Facebook and Instagram are testing ads in the middle of videos

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Facebook and Instagram are testing ads in the middle of videos

In a move that’s likely to have been inspired by YouTube, Facebook is exploring new ways to generate revenue from content creators by testing ads in the middle of videos.

As Recode reported last week, Facebook plans to sell space for these “mid-roll” ads to advertisers and share 55% of the revenue they generate with the original publishers. This can be directly compared to YouTube (who are one of Facebook’s largest competitors), as they currently share 55% of the revenue generated from popular videos with content creators.

In an extension of this, Instagram (who is owned by Facebook) have also launched video ads for Stories last week. According to a recent report from Ad Age, Facebook notified advertisers that they will start seeing the option to include ads in both “live” and “formally live” videos last Tuesday.

However, unlike Facebook, it has been revealed that the revenue from these ads would not be shared with the original content creator.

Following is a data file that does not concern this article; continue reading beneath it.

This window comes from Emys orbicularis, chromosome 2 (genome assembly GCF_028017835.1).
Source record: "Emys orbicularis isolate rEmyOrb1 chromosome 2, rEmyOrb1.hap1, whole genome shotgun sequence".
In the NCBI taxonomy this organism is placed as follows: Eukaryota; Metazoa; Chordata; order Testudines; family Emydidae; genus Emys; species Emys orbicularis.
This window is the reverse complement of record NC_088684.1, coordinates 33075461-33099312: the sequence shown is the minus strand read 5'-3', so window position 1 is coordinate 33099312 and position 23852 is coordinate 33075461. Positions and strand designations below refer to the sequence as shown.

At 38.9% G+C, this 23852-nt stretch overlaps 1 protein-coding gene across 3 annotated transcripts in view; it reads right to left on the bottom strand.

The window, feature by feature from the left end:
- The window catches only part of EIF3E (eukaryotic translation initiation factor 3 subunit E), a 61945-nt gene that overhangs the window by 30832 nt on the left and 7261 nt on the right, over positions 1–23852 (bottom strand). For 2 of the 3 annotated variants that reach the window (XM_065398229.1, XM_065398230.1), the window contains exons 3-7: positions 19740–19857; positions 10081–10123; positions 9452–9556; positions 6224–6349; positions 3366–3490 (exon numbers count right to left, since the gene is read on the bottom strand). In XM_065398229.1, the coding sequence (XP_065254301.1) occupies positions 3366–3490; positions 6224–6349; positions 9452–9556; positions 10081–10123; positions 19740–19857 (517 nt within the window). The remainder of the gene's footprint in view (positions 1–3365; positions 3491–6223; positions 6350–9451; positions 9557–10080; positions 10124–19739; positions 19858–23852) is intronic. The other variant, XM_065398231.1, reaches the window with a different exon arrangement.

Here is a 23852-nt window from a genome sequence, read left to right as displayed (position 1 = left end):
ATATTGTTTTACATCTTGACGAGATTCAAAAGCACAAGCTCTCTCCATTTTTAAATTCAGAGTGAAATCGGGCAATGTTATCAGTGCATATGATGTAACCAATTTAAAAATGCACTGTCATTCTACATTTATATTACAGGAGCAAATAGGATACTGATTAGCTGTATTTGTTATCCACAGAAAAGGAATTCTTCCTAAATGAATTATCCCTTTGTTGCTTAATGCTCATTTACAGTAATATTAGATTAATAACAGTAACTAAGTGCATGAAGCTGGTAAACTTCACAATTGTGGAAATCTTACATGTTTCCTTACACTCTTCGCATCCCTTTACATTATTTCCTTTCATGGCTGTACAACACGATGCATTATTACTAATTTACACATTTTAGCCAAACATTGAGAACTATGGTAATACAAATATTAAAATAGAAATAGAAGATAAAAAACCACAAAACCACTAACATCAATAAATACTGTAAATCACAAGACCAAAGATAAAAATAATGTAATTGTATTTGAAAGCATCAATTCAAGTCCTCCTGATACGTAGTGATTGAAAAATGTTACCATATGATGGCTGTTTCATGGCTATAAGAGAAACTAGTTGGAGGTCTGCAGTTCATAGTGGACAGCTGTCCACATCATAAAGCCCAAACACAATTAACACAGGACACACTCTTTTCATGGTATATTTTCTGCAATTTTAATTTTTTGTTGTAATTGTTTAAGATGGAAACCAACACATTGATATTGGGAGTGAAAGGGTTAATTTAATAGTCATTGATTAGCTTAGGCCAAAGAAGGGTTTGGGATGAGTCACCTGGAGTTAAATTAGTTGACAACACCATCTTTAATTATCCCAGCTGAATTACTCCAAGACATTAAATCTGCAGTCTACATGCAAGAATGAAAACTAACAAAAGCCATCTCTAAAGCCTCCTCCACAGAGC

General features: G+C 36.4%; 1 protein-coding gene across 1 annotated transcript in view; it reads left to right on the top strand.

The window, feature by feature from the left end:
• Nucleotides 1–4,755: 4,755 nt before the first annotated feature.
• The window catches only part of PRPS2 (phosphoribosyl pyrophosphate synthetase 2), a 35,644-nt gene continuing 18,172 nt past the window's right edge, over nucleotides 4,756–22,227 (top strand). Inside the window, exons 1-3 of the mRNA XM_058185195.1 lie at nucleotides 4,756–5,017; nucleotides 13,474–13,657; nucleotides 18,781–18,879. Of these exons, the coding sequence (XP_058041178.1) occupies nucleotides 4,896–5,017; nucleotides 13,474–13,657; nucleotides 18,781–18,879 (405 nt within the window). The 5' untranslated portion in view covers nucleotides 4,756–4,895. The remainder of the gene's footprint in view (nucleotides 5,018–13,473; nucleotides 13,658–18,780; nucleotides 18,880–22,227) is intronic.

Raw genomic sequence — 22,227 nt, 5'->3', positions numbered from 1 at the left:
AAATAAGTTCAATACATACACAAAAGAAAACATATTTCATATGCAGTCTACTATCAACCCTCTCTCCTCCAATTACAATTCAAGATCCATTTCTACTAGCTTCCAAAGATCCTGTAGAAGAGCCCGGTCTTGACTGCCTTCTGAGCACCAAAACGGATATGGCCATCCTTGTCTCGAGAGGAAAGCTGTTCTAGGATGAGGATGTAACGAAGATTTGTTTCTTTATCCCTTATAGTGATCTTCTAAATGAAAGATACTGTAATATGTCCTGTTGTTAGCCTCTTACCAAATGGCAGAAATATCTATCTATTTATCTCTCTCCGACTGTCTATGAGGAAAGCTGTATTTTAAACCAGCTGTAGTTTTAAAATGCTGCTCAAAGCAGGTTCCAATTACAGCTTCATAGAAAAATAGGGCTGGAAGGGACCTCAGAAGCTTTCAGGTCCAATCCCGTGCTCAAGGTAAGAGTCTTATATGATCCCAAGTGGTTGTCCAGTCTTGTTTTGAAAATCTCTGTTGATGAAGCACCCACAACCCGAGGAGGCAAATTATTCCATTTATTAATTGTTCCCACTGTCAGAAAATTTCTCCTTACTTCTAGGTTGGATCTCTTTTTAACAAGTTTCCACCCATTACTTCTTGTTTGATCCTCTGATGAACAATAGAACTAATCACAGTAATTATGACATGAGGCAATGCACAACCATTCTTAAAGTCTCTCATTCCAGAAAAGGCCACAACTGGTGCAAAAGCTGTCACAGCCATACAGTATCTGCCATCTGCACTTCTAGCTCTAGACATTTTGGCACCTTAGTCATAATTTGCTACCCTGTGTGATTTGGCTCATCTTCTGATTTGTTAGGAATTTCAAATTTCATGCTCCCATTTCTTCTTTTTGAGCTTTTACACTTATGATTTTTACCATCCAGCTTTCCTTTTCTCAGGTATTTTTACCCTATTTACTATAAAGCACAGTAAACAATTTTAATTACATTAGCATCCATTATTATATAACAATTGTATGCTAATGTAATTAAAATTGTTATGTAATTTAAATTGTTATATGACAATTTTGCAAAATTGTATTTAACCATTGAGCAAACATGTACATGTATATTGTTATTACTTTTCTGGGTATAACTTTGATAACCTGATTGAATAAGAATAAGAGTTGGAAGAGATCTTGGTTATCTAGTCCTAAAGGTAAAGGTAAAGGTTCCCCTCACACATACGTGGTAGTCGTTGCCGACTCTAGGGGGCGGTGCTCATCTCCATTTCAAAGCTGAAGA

When it comes to Facebook, Recode has also noted that the tests for mid-roll ads will come with a few limitations. For example, they will only be included in videos that are at least 90 seconds long, and the viewer will need to watch a video for at least 20 seconds to be served an ad.

The hope is that thus will ensure publishers are more likely to create videos that hold the attention of Facebook users.

The TJM take: We know, we know; pretty much every social platform is experimenting with video ads (including Twitter and Snapchat). However, although this may work for Facebook (as its users are used to being served ads on the platform), this might not be necessarily true of Instagram.

Why is this? Well, as Facebook will be following a similar plan of attack as YouTube, it’s reasonable to assume that these mid-roll ads will quickly be accepted as part of the video viewing process. However, we’d argue that Instagram Stories are more intimate, and users may not be best pleased with having an ad interrupt what’s supposed to be a quick and easy to digest feed of snippets.

Another snag (as Recode has also pointed out) is that YouTube has also faced problems with publishers feeling they were not making enough money from their videos. Is this an issue Facebook and Instagram will also face?

We guess only time will tell, and we’re interested to see if Facebook’s mid-roll ads will also become a permanent feature…

*Image source: BBC News

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